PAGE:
The Reward That Makes Employees Work Harder

LiveScience.com

Businesses looking for a boost in productivity should consider tying employee pay into company performance, new research shows.

A study by workforce solutions firm Kelly Services found that 40 percent of employees feel they would be more productive if they had their earnings linked to certain performance or productivity goals. Currently, nearly a third of the companies surveyed use a performance-based pay system with their employees. Performance-based pay includes any arrangement where an element of the total salary is tied to meeting performance targets, including profit-sharing, performance bonuses and sales commissions.

Steve Armstrong, senior vice president and general manager of U.S. operations for Kelly Services, said the trend reflects widespread recognition that organizations and individuals are most productive when their interests, including incentive-based pay, are aligned.

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"There are many employees who are clearly confident in their ability to perform their jobs well, and they want the opportunity to be compensated according to their performance," Armstrong said.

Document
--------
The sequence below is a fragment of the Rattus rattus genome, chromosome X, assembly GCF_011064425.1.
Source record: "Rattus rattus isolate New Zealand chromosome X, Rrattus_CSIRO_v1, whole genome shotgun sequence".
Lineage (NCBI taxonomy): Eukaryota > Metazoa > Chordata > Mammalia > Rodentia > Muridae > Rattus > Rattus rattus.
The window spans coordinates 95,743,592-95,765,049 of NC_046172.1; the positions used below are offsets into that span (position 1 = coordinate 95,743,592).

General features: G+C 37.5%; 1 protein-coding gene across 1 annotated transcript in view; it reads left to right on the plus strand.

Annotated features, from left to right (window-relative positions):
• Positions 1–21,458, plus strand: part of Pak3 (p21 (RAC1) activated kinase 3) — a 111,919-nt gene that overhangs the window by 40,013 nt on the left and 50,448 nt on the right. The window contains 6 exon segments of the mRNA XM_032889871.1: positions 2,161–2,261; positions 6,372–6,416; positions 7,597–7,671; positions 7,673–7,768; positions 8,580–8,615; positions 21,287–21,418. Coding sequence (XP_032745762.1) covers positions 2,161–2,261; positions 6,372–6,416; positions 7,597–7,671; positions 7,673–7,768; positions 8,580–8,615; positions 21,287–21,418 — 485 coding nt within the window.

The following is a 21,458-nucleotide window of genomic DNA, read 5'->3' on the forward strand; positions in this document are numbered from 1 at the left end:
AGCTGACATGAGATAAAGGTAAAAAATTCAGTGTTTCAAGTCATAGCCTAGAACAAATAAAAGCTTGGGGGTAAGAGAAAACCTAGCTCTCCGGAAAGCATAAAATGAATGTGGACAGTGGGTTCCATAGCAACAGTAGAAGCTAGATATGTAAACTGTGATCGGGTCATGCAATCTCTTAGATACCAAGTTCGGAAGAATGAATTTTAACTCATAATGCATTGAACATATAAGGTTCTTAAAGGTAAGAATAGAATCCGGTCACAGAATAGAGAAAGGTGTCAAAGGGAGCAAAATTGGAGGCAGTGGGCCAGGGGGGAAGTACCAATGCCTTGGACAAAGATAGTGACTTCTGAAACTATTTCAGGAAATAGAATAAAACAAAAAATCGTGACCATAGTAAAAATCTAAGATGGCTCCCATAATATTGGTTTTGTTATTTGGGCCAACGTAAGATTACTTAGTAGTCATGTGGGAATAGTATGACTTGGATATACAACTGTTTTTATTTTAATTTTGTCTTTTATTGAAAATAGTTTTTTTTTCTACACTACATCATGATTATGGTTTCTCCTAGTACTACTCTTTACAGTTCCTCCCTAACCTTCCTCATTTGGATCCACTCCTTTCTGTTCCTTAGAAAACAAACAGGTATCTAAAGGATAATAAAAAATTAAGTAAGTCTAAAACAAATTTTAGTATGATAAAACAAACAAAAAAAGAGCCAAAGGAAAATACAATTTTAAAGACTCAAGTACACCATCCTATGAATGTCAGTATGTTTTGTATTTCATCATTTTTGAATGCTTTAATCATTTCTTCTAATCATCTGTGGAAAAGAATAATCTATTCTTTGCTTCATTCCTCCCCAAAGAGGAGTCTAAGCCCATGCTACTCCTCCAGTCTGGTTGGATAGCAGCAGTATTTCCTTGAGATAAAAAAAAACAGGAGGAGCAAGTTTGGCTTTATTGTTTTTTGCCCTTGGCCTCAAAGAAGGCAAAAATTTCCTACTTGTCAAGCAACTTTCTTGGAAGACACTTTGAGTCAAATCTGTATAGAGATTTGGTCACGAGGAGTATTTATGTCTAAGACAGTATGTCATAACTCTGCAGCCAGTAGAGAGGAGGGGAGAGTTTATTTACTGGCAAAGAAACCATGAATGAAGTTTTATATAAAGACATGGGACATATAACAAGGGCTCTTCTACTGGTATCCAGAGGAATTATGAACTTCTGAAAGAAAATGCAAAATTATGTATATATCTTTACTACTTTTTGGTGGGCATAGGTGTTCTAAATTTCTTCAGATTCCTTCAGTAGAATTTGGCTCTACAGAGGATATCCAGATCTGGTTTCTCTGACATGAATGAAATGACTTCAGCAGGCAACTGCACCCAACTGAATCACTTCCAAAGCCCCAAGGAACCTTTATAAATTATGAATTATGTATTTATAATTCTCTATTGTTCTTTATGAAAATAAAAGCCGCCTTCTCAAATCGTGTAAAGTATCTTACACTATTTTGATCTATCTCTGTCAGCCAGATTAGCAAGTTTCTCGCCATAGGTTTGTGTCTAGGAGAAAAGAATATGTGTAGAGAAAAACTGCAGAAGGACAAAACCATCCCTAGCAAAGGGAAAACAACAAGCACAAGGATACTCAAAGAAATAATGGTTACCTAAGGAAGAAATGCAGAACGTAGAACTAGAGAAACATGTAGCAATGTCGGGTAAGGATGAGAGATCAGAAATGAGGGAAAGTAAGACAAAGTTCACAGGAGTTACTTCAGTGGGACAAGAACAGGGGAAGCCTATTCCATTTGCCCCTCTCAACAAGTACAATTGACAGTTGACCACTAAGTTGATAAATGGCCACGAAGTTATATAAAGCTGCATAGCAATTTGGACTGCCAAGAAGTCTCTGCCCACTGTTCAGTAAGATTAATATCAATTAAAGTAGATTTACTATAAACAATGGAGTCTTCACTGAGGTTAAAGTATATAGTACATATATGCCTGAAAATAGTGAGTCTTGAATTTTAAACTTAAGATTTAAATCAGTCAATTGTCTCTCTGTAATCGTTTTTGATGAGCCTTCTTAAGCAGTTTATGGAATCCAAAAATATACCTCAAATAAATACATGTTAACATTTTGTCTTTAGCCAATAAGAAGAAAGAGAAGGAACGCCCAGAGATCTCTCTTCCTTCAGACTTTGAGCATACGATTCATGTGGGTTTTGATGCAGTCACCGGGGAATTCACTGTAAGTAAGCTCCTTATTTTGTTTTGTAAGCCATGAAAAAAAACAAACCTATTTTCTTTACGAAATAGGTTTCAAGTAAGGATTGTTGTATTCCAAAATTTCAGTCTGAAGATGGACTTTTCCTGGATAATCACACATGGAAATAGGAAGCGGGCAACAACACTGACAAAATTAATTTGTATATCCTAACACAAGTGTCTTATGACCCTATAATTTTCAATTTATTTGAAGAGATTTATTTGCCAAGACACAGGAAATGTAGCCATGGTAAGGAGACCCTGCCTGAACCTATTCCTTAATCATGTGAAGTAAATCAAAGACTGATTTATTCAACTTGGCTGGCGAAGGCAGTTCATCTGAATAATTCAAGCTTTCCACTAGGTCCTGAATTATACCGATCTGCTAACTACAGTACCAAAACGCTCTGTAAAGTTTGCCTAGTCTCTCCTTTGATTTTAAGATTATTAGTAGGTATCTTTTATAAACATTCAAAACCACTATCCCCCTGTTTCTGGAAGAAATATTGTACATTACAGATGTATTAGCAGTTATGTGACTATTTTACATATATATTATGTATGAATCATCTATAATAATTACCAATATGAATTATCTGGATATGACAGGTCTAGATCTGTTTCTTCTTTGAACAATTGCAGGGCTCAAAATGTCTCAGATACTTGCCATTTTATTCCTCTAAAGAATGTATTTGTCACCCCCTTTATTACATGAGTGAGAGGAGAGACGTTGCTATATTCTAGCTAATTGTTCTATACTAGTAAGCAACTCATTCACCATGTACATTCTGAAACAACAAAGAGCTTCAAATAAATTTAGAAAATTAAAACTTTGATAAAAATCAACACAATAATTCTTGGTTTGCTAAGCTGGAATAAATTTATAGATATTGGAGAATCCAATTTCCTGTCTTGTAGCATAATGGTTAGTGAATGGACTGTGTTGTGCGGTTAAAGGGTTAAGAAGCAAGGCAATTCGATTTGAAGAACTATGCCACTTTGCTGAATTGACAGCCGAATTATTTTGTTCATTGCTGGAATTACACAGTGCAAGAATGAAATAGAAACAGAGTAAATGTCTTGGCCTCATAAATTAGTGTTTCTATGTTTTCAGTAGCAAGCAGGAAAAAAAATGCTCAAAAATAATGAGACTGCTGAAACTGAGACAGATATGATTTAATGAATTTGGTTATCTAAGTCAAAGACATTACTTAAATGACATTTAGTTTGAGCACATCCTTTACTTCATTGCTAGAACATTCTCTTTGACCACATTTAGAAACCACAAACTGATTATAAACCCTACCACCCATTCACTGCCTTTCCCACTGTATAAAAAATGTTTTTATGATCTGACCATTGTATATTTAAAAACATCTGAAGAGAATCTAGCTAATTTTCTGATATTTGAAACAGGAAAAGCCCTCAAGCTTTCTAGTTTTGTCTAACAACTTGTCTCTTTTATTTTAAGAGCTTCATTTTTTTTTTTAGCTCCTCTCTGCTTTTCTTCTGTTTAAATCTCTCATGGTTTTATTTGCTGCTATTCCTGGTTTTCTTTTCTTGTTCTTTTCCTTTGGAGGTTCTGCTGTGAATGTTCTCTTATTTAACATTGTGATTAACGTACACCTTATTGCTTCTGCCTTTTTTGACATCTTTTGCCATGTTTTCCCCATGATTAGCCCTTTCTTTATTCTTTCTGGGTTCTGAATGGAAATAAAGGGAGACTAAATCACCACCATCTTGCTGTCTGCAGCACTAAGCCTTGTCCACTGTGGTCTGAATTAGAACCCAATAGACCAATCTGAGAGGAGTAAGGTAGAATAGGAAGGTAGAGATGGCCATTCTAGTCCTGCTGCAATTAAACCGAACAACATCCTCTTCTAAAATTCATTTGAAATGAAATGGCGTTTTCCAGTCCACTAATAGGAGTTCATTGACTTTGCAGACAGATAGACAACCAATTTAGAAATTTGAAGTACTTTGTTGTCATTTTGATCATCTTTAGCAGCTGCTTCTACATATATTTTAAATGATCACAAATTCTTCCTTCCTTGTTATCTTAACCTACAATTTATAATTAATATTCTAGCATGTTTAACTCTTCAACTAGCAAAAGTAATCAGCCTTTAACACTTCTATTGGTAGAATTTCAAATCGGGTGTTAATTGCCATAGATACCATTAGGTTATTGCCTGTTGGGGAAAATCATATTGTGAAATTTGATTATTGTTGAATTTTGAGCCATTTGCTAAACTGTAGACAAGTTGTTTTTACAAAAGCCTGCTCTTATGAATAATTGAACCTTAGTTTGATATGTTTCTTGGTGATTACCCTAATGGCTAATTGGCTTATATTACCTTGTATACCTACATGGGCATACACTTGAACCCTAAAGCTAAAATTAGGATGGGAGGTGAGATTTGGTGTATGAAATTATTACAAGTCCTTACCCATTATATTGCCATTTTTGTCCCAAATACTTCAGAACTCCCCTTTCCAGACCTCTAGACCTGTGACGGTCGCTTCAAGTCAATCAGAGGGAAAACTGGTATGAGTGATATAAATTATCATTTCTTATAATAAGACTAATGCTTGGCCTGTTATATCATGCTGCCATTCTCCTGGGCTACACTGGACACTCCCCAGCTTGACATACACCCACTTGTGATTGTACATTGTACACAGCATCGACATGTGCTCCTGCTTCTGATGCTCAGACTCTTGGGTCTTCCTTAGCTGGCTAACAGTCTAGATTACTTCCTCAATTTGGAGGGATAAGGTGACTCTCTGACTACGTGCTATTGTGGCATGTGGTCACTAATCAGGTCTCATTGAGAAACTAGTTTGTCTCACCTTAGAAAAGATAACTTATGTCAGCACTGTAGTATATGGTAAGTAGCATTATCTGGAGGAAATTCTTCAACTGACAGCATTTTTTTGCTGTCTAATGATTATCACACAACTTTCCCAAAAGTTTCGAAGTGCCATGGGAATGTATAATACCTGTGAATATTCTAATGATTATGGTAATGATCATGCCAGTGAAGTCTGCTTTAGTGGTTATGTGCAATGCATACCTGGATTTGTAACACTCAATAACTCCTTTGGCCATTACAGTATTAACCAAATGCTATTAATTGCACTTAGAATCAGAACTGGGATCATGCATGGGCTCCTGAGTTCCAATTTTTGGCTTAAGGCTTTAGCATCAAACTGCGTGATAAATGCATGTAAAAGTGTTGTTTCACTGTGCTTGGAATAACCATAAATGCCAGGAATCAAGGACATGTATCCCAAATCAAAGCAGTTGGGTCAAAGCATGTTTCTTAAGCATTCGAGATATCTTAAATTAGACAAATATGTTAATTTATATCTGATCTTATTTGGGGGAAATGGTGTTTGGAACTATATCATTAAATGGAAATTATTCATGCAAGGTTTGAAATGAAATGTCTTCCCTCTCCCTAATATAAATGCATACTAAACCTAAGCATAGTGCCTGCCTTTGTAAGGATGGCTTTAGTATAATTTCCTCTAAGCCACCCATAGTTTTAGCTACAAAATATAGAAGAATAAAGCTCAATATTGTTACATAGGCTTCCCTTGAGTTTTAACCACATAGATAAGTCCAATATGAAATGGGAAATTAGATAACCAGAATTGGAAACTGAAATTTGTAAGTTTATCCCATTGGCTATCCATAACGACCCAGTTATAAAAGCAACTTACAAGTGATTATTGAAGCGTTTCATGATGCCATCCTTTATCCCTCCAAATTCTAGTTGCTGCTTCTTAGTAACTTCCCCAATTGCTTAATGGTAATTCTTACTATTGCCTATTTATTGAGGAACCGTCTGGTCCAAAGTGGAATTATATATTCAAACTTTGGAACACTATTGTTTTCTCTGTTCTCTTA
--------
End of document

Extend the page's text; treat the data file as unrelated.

The study found that among professional and technical employees, the highest rates of performance-based pay are in sales and marketing, with the lowest being in education and science.

Overall, less than 40 percent of the employees surveyed feel they are being paid fairly.

"Performance-based incentive plans can be a win-win situation," Armstrong said. "Employees can benefit from the opportunity to work smarter and raise their earnings capacity, while employers benefit from increased productivity and a more engaged workforce."

The study was based on surveys of from more than 120,000 respondents in 31 countries, including nearly 12,000 in the United States.

This story was provided BusinessNewsDaily, a sister site to LiveScience. Follow Chad Brooks on Twitter @cbrooks76 or BusinessNewsDaily @BNDarticles. We're also on Facebook & Google+. This story was originally published on BusinessNewsDaily

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